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Biden promises help to U.S. workers hit by pandemic, Trump hints at 2024 run

WILMINGTON, Del./WASHINGTON (Reuters) - President-elect Joe Biden on Wednesday promised a group of workers hit by the raging COVID-19 pandemic that more aid would be on the way, while President Donald Trump hinted he may be ready to begin planning another run for the White House in 2024.

FILE PHOTO: A pedestrian passes a notice for the Revival International Center (Centro Internacional de Avivamiento) food pantry, in a city hard hit by the coronavirus disease (COVID-19) outbreak, in Chelsea, Massachusetts, U.S., July 9, 2020. REUTERS/Brian Snyder/File Photo

Biden, who has pledged to act quickly to provide more resources to fight the health crisis after he is inaugurated on Jan. 20, told a group of workers and business owners that any emergency aid approved by Congress before he takes office would be only a “down payment.”

Republicans and Democrats are trying to resolve a months-long standoff in Congress over a stimulus package for businesses affected by coronavirus shutdowns as well as the millions who have lost jobs.

“My transition team is already working on what I will put forward to the next Congress to address the multiple crises we’re facing, especially the economic crisis and COVID,” Biden told the workers at a roundtable in his home state of Delaware.

More than 270,000 people in the United States have died of COVID-19, which is resurgent across the country. The United States leads the world in the number of infections as well as the number of deaths reported every day.

“I don’t want you to give up hope,” Biden told the workers. “Hang on, we’ll get through this.”

Trump has refused to concede the Nov. 3 election and his lawyers continue to file legal challenges to the outcome, alleging electoral fraud without providing evidence. State and federal election officials have repeatedly said there is no such evidence. Most of the lawsuits have been rejected by judges.

Trump’s campaign said on Wednesday he had filed suit against the Wisconsin Election Commission and several local officials in the state asking a U.S. District Court to find “constitutional violations” and send the matter to the state legislature to override the state’s results and select Republican electors.

At a White House holiday reception on Tuesday night, Trump appeared to acknowledge that his legal efforts could fail and in that case he would run again.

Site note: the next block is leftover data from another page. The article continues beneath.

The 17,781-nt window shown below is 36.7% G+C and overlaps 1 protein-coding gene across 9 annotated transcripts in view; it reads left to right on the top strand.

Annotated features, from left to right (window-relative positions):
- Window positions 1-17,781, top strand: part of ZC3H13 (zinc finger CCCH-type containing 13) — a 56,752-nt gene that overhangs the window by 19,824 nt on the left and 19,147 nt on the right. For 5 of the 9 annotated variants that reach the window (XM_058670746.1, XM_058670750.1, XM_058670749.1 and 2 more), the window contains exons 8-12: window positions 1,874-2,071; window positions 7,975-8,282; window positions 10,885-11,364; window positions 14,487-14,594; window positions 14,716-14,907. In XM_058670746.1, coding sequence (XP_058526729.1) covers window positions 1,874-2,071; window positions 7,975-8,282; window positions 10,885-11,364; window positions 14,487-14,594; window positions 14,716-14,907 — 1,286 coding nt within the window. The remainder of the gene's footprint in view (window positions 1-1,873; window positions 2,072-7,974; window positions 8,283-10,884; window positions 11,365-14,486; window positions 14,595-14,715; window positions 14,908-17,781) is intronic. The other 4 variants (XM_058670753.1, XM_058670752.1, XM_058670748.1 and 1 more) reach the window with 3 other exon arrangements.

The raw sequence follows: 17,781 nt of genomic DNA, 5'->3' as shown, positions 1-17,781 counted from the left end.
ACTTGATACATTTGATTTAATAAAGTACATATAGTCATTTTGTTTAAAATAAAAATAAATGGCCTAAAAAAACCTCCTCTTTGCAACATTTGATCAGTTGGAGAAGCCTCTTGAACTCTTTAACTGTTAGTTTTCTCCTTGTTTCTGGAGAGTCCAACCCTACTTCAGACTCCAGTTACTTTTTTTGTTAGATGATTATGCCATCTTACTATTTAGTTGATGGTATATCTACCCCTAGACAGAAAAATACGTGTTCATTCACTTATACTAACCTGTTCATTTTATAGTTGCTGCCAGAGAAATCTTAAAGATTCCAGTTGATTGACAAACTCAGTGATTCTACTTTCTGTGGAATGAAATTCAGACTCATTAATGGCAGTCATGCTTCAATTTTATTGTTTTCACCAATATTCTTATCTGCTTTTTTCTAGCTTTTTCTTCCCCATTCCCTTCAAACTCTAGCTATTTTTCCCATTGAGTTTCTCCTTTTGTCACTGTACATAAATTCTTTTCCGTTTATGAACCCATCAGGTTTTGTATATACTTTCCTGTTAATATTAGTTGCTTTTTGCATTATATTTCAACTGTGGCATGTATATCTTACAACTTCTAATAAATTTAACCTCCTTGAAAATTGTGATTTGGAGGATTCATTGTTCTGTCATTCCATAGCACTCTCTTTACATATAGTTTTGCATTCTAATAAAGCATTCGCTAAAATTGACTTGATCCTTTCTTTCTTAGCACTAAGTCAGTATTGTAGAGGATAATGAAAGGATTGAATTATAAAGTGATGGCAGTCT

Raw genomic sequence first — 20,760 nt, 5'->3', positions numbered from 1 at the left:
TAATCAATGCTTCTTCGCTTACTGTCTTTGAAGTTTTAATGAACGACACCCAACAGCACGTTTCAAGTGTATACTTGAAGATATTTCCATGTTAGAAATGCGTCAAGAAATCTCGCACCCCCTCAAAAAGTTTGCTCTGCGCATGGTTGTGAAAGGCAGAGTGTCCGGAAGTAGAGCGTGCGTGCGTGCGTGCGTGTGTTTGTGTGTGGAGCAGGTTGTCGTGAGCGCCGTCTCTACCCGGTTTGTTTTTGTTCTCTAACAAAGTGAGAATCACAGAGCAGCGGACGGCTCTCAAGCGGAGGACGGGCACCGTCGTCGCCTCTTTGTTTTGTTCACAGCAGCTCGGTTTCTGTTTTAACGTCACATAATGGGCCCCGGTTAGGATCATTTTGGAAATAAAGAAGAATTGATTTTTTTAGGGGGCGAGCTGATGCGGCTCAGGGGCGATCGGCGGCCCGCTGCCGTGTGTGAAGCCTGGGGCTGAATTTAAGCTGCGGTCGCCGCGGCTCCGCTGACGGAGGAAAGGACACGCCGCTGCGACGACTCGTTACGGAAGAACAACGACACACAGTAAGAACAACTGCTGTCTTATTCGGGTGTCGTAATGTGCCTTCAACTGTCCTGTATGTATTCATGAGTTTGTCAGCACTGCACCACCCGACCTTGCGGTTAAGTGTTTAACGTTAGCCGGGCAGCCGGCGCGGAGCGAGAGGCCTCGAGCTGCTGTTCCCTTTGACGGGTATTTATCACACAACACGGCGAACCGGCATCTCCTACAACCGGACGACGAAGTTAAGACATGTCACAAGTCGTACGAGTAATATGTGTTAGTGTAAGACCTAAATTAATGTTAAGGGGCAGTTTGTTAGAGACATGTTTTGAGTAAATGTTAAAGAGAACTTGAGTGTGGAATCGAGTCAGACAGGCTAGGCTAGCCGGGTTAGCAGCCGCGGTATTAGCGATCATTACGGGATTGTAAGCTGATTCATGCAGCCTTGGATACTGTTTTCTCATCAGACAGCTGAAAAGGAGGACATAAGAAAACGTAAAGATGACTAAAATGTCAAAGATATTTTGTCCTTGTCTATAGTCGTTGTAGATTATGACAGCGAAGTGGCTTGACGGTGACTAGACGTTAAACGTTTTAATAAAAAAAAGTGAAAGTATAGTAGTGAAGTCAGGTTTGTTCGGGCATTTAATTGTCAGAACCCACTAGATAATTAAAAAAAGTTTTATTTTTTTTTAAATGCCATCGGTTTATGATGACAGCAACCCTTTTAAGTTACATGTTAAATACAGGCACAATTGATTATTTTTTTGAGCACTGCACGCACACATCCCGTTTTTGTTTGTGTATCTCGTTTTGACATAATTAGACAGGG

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“We are trying to do another four years,” he told the assembled group, according to a Republican source who was at the event. “Otherwise, I’ll see you in four years.”

A source familiar with the internal debate says Trump has been discussing with advisers not attending the inauguration ceremony on Jan. 20 but instead announcing his 2024 bid that day. The source said there had been no decision. Only a handful of outgoing U.S. presidents have chosen to miss the swearing-in of their successors.

Trump also tweeted a video on Wednesday in which he repeated unfounded accusations about the election being rigged and said he would keep up the fight against the outcome. Trump, who spoke from behind a lectern with the presidential seal, posted a two-minute version of the message on Twitter with a link to a 46-minute version on Facebook.

A day earlier, Attorney General William Barr, who has long been seen as a Trump ally, said the Justice Department has found no evidence of widespread fraud.

Trump’s claims have gained traction among his followers, however, helping to raise as much as $170 million for an “Election Defense Fund” that can be used for a wide variety of future political activities, including another run for the presidency, according to media reports.

‘VIOLENT RHETORIC’

Georgia Secretary of State Brad Raffensperger said Biden was headed for victory after the state’s second recount and criticized Trump for fomenting false claims.

“Even after this office request that President Trump try and quell the violent rhetoric being born out of his continuing claims of winning the states where he obviously lost, he tweeted out ‘expose the massive voter fraud in Georgia,’” said Raffensperger, a Republican.

“This is exactly the kind of language that is at the base of a growing threat environment for election workers who are simply doing their jobs.”

Biden has already selected many of his top national security and economic advisers, although it is unclear how many will win confirmation in a closely divided Senate, control of which will be determined by a pair of January runoff elections in Georgia.

Biden told the New York Times in an interview on Tuesday evening that he would try to help resolve the standoff in Congress over the coronavirus aid.

“You have over 10 million people out there who are worried (how) they can pay their next mortgage payment,” Biden said in the interview, and “you have a significantly higher number of people who have no ability to pay their rent.”

Republican Senate Majority Leader Mitch McConnell has begun circulating new draft legislation after a bipartisan group of lawmakers unveiled a $908 billion package.

Britain approved Pfizer Inc ‘s COVID-19 vaccine on Wednesday, the first country to do so. Once similar approval is granted by U.S. regulators, health officials plan to begin vaccinating Americans as soon as mid-December.

Additional reporting by Andy Sullivan, Simon Lewis, Eric Beech and Brad Heath; Writing by Sonya Hepinstall and John Whitesides; Editing by Colleen Jenkins and Peter Cooney

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